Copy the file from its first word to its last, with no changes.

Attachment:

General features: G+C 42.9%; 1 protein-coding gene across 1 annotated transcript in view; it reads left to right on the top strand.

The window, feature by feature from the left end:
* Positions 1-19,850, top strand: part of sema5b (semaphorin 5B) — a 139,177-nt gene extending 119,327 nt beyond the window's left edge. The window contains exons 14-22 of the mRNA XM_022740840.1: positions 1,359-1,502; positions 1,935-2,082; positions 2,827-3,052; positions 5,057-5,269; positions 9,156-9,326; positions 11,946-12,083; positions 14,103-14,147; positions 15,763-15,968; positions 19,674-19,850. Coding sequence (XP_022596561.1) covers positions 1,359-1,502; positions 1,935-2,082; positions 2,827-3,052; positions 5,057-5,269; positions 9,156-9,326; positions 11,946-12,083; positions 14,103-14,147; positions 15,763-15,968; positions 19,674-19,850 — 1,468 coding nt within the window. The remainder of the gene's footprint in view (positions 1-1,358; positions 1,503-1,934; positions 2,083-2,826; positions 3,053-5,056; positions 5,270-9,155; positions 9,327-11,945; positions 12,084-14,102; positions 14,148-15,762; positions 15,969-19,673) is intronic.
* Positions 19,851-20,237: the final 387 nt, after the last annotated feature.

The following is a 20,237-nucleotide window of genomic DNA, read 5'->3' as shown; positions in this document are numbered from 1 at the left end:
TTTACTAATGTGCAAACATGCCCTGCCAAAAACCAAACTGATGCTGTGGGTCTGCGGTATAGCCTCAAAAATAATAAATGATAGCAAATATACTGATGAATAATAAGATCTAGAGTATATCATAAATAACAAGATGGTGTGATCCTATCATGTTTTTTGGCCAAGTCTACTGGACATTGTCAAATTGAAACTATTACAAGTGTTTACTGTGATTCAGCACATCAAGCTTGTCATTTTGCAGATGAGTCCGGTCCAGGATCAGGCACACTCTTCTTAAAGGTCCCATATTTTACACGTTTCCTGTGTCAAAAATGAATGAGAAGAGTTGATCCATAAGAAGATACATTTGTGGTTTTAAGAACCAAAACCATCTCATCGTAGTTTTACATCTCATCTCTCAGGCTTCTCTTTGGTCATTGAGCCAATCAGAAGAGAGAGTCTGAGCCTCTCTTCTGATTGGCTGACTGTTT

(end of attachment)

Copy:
General features: G+C 42.9%; 1 protein-coding gene across 1 annotated transcript in view; it reads left to right on the top strand.

The window, feature by feature from the left end:
* Positions 1-19,850, top strand: part of sema5b (semaphorin 5B) — a 139,177-nt gene extending 119,327 nt beyond the window's left edge. The window contains exons 14-22 of the mRNA XM_022740840.1: positions 1,359-1,502; positions 1,935-2,082; positions 2,827-3,052; positions 5,057-5,269; positions 9,156-9,326; positions 11,946-12,083; positions 14,103-14,147; positions 15,763-15,968; positions 19,674-19,850. Coding sequence (XP_022596561.1) covers positions 1,359-1,502; positions 1,935-2,082; positions 2,827-3,052; positions 5,057-5,269; positions 9,156-9,326; positions 11,946-12,083; positions 14,103-14,147; positions 15,763-15,968; positions 19,674-19,850 — 1,468 coding nt within the window. The remainder of the gene's footprint in view (positions 1-1,358; positions 1,503-1,934; positions 2,083-2,826; positions 3,053-5,056; positions 5,270-9,155; positions 9,327-11,945; positions 12,084-14,102; positions 14,148-15,762; positions 15,969-19,673) is intronic.
* Positions 19,851-20,237: the final 387 nt, after the last annotated feature.

The following is a 20,237-nucleotide window of genomic DNA, read 5'->3' as shown; positions in this document are numbered from 1 at the left end:
TTTACTAATGTGCAAACATGCCCTGCCAAAAACCAAACTGATGCTGTGGGTCTGCGGTATAGCCTCAAAAATAATAAATGATAGCAAATATACTGATGAATAATAAGATCTAGAGTATATCATAAATAACAAGATGGTGTGATCCTATCATGTTTTTTGGCCAAGTCTACTGGACATTGTCAAATTGAAACTATTACAAGTGTTTACTGTGATTCAGCACATCAAGCTTGTCATTTTGCAGATGAGTCCGGTCCAGGATCAGGCACACTCTTCTTAAAGGTCCCATATTTTACACGTTTCCTGTGTCAAAAATGAATGAGAAGAGTTGATCCATAAGAAGATACATTTGTGGTTTTAAGAACCAAAACCATCTCATCGTAGTTTTACATCTCATCTCTCAGGCTTCTCTTTGGTCATTGAGCCAATCAGAAGAGAGAGTCTGAGCCTCTCTTCTGATTGGCTGACTGTTT